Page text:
Theological Education is Due for a Reckoning
In 1850, Harriet Beecher Stowe began writing a story about slavery. Stowe’s father, Lyman Beecher, was a pastor of Presbyterian and Congregational congregations in New York and Connecticut before moving with his family to Cincinnati, Ohio, to serve as president of Lane Seminary, a Presbyterian institution, in 1832. As a young adult, Stowe attended a series of debates on abolition, colonization, and slavery at the seminary. These debates in 1834 stirred the fires of abolitionism among many of the students, which agitated the board of trustees, and Stowe’s father sought a compromise between the students seeking to be bolder and more strategic in their activism and the trustees urging the school to focus on theological subjects and training future clergy for pastoral leadership.
Ultimately, fifty-one students decided to withdraw from the seminary. They published a statement protesting the institutional leadership of both the trustees and Beecher. The students detested institutional attempts to censor their activism on campus and accused the school’s leaders of cowardice and betraying the call of Jesus Christ: “Are our theological seminaries to be awed into silence upon the great questions of human duty? Are they to be bribed over to the interests of an unholy public sentiment, by promises of patronage or threats of its withdrawal?” Stowe’s literary career began to flourish around the same time as she began publishing many essays in various periodicals, but she returned to the topics discussed at Lane for her most famous and influential work, Uncle Tom’s Cabin, which was first published in serial form in an abolitionist newspaper in 1851, and then in book form the following year.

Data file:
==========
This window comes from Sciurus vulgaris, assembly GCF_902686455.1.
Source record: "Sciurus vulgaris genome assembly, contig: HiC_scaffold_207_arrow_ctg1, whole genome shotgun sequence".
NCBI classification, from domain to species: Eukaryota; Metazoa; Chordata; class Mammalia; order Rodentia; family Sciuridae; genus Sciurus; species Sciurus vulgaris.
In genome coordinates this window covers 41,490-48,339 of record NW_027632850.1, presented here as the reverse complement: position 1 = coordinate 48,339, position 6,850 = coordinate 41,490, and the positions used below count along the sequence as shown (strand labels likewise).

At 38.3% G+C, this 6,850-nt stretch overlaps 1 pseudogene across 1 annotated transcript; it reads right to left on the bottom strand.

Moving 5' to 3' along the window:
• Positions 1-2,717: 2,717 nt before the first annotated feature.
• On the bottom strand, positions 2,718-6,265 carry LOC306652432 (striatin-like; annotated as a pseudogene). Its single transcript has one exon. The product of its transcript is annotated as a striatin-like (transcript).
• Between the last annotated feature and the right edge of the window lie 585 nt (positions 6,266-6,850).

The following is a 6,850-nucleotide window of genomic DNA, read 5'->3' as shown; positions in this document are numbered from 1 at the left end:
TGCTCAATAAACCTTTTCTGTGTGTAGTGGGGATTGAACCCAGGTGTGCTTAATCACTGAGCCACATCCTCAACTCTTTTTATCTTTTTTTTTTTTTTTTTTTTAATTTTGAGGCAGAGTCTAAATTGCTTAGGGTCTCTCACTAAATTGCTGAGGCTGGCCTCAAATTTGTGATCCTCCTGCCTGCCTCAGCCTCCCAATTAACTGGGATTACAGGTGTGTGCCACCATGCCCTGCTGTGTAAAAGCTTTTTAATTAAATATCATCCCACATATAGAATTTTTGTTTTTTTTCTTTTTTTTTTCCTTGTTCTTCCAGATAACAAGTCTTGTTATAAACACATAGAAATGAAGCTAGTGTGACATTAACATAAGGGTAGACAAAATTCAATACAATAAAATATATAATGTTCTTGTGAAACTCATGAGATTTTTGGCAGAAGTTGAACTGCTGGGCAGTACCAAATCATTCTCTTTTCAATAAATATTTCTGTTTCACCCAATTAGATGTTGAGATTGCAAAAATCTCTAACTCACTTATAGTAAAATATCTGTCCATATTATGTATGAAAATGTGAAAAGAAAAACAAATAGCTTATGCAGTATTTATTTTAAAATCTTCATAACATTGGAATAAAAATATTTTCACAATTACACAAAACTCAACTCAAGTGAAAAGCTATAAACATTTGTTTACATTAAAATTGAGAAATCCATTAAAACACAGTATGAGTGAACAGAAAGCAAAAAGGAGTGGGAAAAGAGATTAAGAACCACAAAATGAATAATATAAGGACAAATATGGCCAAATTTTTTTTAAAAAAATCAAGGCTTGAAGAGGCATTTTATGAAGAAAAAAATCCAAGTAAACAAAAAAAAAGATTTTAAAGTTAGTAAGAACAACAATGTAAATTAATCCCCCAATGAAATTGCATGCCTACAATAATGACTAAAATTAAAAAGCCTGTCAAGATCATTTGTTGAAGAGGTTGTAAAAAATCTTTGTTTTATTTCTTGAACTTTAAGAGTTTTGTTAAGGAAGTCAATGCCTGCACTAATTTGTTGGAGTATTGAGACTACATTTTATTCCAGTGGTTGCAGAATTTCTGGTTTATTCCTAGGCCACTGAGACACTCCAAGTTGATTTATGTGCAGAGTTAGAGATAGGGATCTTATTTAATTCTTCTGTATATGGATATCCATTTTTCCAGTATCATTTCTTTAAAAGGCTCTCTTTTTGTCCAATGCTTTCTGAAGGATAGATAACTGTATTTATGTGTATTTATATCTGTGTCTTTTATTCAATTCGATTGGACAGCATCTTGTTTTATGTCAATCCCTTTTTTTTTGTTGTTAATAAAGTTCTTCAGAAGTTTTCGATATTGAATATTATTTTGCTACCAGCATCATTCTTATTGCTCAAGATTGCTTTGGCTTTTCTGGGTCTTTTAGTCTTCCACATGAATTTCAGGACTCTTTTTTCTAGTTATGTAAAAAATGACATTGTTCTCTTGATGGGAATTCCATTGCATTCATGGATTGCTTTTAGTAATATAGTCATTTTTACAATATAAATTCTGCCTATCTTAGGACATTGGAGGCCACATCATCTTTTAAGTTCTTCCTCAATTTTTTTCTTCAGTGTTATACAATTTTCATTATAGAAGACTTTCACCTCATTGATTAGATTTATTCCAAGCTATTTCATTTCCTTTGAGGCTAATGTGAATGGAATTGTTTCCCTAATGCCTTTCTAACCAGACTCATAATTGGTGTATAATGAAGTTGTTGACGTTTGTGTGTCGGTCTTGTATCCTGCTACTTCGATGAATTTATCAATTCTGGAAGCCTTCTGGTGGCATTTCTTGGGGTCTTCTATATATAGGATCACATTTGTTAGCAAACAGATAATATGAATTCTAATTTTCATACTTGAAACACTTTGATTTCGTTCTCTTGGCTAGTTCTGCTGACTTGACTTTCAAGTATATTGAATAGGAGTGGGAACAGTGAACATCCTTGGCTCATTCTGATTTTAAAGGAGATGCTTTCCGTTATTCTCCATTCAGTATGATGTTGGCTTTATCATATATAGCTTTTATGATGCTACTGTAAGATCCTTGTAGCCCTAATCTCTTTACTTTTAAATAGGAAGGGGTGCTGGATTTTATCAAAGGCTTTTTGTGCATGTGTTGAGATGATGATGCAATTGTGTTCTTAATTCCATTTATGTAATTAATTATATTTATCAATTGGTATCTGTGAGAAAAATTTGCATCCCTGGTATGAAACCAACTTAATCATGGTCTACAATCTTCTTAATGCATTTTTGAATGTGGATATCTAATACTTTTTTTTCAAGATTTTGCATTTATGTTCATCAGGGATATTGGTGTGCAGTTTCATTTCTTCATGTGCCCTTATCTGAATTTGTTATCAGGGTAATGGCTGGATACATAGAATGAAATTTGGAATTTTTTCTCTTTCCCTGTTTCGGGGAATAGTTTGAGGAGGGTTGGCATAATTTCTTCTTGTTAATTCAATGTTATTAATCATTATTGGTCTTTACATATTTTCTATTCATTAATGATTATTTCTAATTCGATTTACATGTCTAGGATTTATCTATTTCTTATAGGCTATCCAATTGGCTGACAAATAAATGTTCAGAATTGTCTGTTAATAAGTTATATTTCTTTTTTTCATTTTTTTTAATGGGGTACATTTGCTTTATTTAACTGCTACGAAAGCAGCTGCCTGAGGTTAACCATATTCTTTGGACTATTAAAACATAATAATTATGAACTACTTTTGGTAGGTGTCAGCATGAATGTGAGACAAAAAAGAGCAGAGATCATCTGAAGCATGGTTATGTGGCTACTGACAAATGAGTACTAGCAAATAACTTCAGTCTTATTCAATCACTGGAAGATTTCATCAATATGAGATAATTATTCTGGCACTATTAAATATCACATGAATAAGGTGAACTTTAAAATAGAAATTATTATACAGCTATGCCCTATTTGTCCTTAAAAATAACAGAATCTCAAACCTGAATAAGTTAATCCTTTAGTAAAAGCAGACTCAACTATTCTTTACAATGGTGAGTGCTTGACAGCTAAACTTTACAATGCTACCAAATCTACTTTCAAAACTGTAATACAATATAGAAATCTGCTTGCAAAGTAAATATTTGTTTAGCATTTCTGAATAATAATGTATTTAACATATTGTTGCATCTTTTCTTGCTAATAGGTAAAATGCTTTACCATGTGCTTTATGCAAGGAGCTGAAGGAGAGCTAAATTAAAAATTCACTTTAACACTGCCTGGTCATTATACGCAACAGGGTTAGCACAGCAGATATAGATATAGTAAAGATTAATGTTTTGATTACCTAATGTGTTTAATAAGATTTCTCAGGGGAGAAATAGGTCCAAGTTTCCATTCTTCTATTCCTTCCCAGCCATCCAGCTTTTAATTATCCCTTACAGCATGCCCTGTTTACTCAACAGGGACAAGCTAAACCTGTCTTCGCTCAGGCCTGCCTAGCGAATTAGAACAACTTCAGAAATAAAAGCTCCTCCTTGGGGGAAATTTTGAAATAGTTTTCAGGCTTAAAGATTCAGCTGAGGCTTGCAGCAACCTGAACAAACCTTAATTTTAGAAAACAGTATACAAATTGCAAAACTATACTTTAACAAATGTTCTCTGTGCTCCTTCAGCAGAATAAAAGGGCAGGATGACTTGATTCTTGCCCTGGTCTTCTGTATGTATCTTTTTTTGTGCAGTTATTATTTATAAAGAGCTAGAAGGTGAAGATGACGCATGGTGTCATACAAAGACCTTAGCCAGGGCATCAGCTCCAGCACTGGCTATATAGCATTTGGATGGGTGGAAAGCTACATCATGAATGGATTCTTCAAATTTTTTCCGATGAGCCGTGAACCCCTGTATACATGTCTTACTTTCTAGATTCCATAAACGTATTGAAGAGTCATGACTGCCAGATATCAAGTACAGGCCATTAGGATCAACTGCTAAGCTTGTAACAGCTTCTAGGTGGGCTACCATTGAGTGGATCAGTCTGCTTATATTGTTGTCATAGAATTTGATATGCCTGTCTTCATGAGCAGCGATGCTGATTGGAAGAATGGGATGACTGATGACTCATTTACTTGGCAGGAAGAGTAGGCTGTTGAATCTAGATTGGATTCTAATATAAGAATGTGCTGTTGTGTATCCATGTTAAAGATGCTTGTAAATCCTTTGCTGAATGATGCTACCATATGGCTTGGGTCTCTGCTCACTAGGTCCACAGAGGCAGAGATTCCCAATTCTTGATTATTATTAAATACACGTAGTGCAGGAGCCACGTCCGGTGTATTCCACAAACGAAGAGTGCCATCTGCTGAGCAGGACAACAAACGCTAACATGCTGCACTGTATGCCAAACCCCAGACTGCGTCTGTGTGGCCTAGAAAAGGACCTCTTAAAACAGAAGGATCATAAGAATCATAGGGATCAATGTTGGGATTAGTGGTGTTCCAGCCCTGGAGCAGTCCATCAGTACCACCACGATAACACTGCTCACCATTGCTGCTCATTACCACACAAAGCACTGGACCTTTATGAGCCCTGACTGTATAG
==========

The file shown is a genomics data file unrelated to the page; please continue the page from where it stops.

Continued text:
I presently teach at a different Presbyterian seminary in Decatur, Georgia. Though hundreds of miles and almost two centuries separate Columbia Seminary in 2023 from Lane Seminary in 1834, I believe the searing questions from the students departing Lane are hauntingly relevant at Columbia and other seminaries. Many of the conversations among faculty and administrators at Columbia are about the future of theological education. We talk about the promises and perils of online education, the joys and challenges of teaching multi-vocational students, and the pros and cons of reducing credit hours in certain degree programs. These are rich and necessary dialogues, but I also know that we are not addressing all of the “great questions of human duty.” I can’t help but feel that the busyness of strategic planning, with its accompanying committee meetings, listening sessions, bar graphs, and pie charts, has awed us into silence on Columbia’s historic sins and reparative justice.